When I turned the page, the hair on the back of my neck literally stood on end. The image in front of me tapped into an engrained memory so precisely that it made me double take. It took me right back to a specific time and place. But the image was not a photograph.
In May this year, I rode Tim Woodcock’s Coast to Coast in one hit. Philip Diprose, editor of The Ride Journal, (www.theridejournal.com) heard about my crossing and asked me to write an account for the magazine. I was delighted about this because The Ride Journal had caught my attention as a publication written by riders for riders. I considered it an honour to have my story published here.
Conditions for the ride were mostly horrendous. Black Sail Pass in the Lake District was particularly treacherous. The hill is steep. The weather was desperate. It was dark. My confidence was on the floor. My wheels, however, knew little traction as I plumetted toward the valley floor.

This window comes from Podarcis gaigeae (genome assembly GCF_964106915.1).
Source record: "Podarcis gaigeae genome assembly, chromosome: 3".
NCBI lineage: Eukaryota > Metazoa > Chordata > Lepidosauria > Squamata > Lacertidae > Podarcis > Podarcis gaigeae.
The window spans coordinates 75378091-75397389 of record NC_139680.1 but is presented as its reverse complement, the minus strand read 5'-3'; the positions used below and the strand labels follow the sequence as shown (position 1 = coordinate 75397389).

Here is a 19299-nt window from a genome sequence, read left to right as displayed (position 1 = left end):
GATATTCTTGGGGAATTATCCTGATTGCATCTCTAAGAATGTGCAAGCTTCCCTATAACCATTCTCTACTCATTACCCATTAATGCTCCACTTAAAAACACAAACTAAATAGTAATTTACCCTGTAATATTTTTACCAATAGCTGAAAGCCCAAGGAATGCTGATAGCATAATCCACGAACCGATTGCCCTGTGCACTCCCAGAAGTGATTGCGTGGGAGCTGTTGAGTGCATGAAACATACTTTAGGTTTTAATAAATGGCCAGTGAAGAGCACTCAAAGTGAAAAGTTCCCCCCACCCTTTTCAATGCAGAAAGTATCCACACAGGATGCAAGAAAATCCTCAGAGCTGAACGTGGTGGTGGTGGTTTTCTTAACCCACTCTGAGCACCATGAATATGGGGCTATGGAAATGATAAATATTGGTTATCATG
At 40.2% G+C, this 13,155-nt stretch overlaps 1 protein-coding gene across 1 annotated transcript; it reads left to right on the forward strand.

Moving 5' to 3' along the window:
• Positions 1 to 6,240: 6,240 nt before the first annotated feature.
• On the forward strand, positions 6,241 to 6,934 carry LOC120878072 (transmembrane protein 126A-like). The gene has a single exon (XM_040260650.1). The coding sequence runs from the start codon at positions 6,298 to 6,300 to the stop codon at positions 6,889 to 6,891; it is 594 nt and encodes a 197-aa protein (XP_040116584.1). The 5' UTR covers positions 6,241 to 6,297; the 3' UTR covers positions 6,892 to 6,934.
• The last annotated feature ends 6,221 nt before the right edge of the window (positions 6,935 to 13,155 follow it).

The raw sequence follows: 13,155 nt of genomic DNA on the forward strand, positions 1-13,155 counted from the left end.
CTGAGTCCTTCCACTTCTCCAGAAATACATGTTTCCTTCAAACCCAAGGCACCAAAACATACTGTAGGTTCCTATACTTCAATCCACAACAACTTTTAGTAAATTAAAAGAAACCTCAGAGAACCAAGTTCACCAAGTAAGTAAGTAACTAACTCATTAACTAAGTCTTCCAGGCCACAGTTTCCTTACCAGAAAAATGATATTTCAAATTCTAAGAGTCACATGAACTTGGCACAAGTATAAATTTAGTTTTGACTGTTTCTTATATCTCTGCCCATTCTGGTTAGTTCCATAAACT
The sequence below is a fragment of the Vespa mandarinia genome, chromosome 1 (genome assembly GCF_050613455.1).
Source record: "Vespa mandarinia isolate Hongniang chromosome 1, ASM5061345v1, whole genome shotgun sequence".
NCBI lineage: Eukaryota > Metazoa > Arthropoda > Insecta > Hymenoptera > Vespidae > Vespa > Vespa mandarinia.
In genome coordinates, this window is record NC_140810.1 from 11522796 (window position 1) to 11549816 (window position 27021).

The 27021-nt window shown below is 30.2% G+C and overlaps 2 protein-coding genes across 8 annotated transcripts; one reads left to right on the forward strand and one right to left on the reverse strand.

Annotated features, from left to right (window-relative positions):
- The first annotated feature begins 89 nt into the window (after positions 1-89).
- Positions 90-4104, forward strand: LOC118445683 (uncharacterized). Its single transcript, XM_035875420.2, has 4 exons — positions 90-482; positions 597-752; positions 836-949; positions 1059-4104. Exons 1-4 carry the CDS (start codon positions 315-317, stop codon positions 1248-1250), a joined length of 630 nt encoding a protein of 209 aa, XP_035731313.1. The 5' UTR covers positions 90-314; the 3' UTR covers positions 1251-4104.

The artist’s illustration created to accompany my story in The Ride Journal portrayed all this intensity so succintly that I was shocked by the clarity and the ‘moment’ came flooding back with an almost perceptible flood of adrenalin.
The image was created by Paul Bommer (www.paulbommer.com). We have never met . When I emailed Paul to thank him for his excellent work, he was pleased that I had recognised this cartoonish piece of work was based on Black Sail Pass. (I knew it was the case before he stated this).
I found the relationship between my words and his image fascinating. Did my writing portray my emotions in such a way that the words could be ‘decoded’ by a total stranger in another place in the same way that electrical signals can pass through a cable and be ‘reassembled’ into music or an image on a computer screen? In the past I would have said, “No. Our experiences are completely personal and their full context can only be grasped by the individual”.
But the picture slightly changed my perspective. It tapped so deeply into my psyche that I felt my memories had, in some way, guided Paul’s hand. This is indicative of how, in publishing, the writer and illustrator must share common understanding if words and pictures are to join effectively.